Many core loop transformations apply to counted loops, which
are those with a calculated trip count. Transformations
include unrolling, iteration range splitting (array RCE),
and strip mining (JDK8186027). The optimizer performs many
complicated pattern matches to detect and transform counted
loop.
Most or all of these pattern matches and transformations
apply to loops with 32bit control variables and arithmetic.
This makes sense as long as bulk operations apply only to
Java arrays, since those arrays can only span a 31bit index
range. Newer APIs for larger blocks of bulk data will
introduce 64bit indexes, such as Panama's native arrays and
(possibly) rangeexpanded byte buffers. Under the hood, the
Unsafe API routinely works with 64bit addresses and address
arithmetic. Loops which work on such data structures
naturally use 64bit values, either as direct Java longs, or
as wrapped cursor structure with incrementing long
components (Panama pointers).
There needs to be a story for transforming such longrunning
loops. This RFE is a request for that story.
A complicating factor is that sometimes counted loops have
no safepoints, on the assumption that the largest possible
iteration (across 32 bits of dynamic range) won't cause the
JVM's safepoint mechanism to malfunction due to a
nonresponsive thread stuck in such a counted loop. This
assumption is invalid in the 64bit case. Luckily, we have
a (relatively new) optimization which can address this
problem, by stripmining a single very long running loop
into a sequence (outer loop) of loops of with appropriately
bounded trip counts.
This observation leads to a suggested approach to this RFE.
Generalize the stripmining transform operate on
tripcounted loops which use 64bit arithmetic. In the
inner loops, use a normal 32bit counter, constrained (of
course) to avoid overflow. This should enable all the other
loop transforms to work on the inner loops, without them
"knowing" that they are working on a stripmined 64bit
loop.
The strip mining transform, along with the index variable
size reduction, would look something like this:
```
void processRange(long start, long end) {
for (long li = start; li < end; li++) {
checkIndexLong(li, a.length());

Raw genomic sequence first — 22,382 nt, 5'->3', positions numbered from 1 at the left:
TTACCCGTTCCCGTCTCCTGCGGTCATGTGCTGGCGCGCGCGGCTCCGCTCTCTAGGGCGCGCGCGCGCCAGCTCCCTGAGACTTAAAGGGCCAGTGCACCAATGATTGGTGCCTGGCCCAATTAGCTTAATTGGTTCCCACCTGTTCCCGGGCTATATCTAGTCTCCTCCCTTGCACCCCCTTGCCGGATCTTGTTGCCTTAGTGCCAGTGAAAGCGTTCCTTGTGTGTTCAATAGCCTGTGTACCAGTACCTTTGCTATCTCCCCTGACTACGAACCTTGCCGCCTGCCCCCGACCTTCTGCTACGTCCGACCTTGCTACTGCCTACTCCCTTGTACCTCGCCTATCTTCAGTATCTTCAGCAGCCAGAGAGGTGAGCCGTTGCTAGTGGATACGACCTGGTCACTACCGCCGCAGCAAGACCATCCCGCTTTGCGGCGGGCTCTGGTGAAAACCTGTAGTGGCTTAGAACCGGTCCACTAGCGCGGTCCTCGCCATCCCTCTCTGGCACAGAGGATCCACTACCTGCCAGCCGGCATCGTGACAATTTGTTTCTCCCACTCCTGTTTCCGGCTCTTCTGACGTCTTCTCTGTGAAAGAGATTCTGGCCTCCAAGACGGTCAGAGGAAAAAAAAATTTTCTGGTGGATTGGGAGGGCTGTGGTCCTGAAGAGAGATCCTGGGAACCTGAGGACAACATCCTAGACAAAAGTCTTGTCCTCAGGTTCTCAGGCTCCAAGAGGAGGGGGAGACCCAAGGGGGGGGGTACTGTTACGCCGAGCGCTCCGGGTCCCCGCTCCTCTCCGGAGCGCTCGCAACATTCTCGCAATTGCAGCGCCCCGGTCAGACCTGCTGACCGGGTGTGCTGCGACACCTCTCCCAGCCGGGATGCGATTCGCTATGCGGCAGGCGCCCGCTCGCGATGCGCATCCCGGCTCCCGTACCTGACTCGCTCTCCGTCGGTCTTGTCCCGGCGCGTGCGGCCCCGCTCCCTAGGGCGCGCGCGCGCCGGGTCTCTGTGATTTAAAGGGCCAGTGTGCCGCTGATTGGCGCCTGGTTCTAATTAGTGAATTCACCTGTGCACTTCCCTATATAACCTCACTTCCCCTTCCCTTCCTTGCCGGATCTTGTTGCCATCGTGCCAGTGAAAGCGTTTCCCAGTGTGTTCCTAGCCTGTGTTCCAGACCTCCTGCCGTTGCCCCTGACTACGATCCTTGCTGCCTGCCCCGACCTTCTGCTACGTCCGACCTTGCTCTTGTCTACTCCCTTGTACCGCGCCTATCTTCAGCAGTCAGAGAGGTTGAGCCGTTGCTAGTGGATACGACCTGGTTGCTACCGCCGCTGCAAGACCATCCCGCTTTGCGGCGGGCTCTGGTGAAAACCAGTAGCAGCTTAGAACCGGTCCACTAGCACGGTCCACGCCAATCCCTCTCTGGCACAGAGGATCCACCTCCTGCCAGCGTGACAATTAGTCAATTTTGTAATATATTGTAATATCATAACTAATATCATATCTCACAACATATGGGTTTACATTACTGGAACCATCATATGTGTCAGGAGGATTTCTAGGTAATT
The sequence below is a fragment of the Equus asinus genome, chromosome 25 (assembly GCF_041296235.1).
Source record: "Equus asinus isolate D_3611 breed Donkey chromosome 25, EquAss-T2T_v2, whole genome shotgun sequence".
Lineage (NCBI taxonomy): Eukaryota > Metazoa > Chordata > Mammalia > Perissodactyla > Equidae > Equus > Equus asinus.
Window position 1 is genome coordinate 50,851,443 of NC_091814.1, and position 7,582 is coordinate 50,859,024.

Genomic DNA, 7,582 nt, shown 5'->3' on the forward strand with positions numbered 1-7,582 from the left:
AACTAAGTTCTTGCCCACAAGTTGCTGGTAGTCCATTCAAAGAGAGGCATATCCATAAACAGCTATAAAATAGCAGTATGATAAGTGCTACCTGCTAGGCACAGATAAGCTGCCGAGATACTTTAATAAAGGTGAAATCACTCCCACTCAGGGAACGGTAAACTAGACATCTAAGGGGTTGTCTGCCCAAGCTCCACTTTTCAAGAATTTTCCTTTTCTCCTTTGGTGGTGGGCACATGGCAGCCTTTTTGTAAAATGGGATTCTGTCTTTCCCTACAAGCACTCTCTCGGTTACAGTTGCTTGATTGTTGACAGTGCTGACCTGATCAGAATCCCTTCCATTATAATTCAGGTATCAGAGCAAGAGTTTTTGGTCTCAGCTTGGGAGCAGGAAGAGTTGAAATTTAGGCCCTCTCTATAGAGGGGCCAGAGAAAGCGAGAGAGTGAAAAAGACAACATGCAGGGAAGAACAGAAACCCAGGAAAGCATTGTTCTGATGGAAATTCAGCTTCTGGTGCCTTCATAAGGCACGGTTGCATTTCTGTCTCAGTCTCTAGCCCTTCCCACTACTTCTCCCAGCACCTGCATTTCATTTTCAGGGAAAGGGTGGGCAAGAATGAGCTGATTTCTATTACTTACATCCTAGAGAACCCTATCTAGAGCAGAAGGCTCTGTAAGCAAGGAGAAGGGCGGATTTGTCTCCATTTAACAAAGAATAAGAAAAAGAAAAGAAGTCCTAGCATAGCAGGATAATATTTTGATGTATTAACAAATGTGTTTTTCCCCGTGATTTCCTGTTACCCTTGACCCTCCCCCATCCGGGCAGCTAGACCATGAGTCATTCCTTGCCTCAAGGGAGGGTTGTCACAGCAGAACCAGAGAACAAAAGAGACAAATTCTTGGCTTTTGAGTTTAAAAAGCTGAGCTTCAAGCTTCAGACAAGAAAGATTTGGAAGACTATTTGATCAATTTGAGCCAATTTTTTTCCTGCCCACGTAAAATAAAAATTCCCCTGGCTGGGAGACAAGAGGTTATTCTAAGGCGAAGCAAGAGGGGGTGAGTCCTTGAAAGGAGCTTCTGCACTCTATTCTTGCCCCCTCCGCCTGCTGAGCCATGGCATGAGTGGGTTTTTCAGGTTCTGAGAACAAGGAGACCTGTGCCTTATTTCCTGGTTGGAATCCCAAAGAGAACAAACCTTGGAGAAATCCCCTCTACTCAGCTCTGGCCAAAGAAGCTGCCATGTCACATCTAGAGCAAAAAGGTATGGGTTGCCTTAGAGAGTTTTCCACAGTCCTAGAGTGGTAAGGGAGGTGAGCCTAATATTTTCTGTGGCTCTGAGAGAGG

a.put(li, a.get(li) + 1);
}
==STRIPMINE==>
void processRange(long start, long end) {
for (long li = start; li < end; ) {
int stripMax = LoopStripMiningIter;
int strip = (li + stripMax < end) ? stripMax : (int)(end  li);
for (int si = 0; si < strip; si++) {
long li_ = li + si;
checkIndexLong(li_, a.length());
a.put(li_, a.get(li_) + 1);
}
li += strip;
}
```
In the future, Valhalla will introduce primitivelike
"inline types" that can wrap hardware vectors of 128 bits or
larger. The possibility exists (in theory) of treating
those larger types as capable of arithmetic. In that case,
the JIT may encounter loops over other types besides Java
longs, and wider than 64 bits. The initial version of this
RFE need to support that, but it should be factored so that
adding more kinds of index types (besides T_INT and T_LONG)
will not require a total rewrite. I say "should" not "must"
because this point is a goal not a requirement of this RFE.
A separate part of getting the benefit from this work is
recognizing the places where range checking occurs, so that
iteration range splitting can be done (inside each strip of
the outer loop). The JVM does this in a hardwired way for
Java arrays, and also (as ofJDK8042997) on librarycoded
data structures which happen to use the intrinsic method
`Objects.checkIndex` to check their indexes.
For librarycoded data structures with 64bit indexes, the
JIT can be set up to look for a 64bit version of
`checkIndex`. (That is TBD, but see `checkIndexLong`
above.) Range checks on the long index can be reduced to
range checks on the shortened inner loop index.
Here is an example, based on the previous one, of splitting
the inner loop into pre, main, and postloops:
```
==RCE==>
void processRange(long start, long end) {
long mainStartLI = Long.max(start, 0);
long mainLimitLI = Long.min(end, a.length());
for (long li = start; li < end; ) {
int stripMax = LoopStripMiningIter;
int strip = (li+stripMax < end) ? stripMax : (int)(endli);
int si = 0;
int mainStartSI, mainLimitSI;
if (li+strip <= mainStartLI)
mainStartSI = mainLimitSI = strip; //or 0
else if (li >= mainLimitLI)
mainStartSI = mainLimitSI = 0; //or strip
else {
mainStartSI = (int)Long.max(mainStartLIli, 0);
mainLimitSI = (int)Long.min(mainLimitLIli, strip);
}
for (; si < mainStartSI; si++) { //PreLoop
long li_ = li + si;
checkIndexLong(li_, a.length());
a.put(li_, a.get(li_) + 1);
}
for (; si < mainLimitSI; si++) { //MainLoop
long li_ = li + si;
//RCE!// checkIndexLong(li_, a.length());
a.put(li_, a.get(li_) + 1);
}
for (; si < strip; si++) { //PostLoop
(... same as PreLoop ...)
}
li += strip;
}
```
Or it may be more reasonable to split the outer loop itself
into pre/main/post copies, in which case the 32bit versions
of the split values are not computed.
(Note: The gathering of constraints is a complex matter.
See `PhaseIdealLoop::add_constraint` in C2 for more details.
It seems it would need to be generalized to handle
constraints on 64bit values.)
The request to generalize iteration range splitting over
64bit ranges should be broken out into a separate RFE or
subtask, when work starts on this RFE.
are those with a calculated trip count. Transformations
include unrolling, iteration range splitting (array RCE),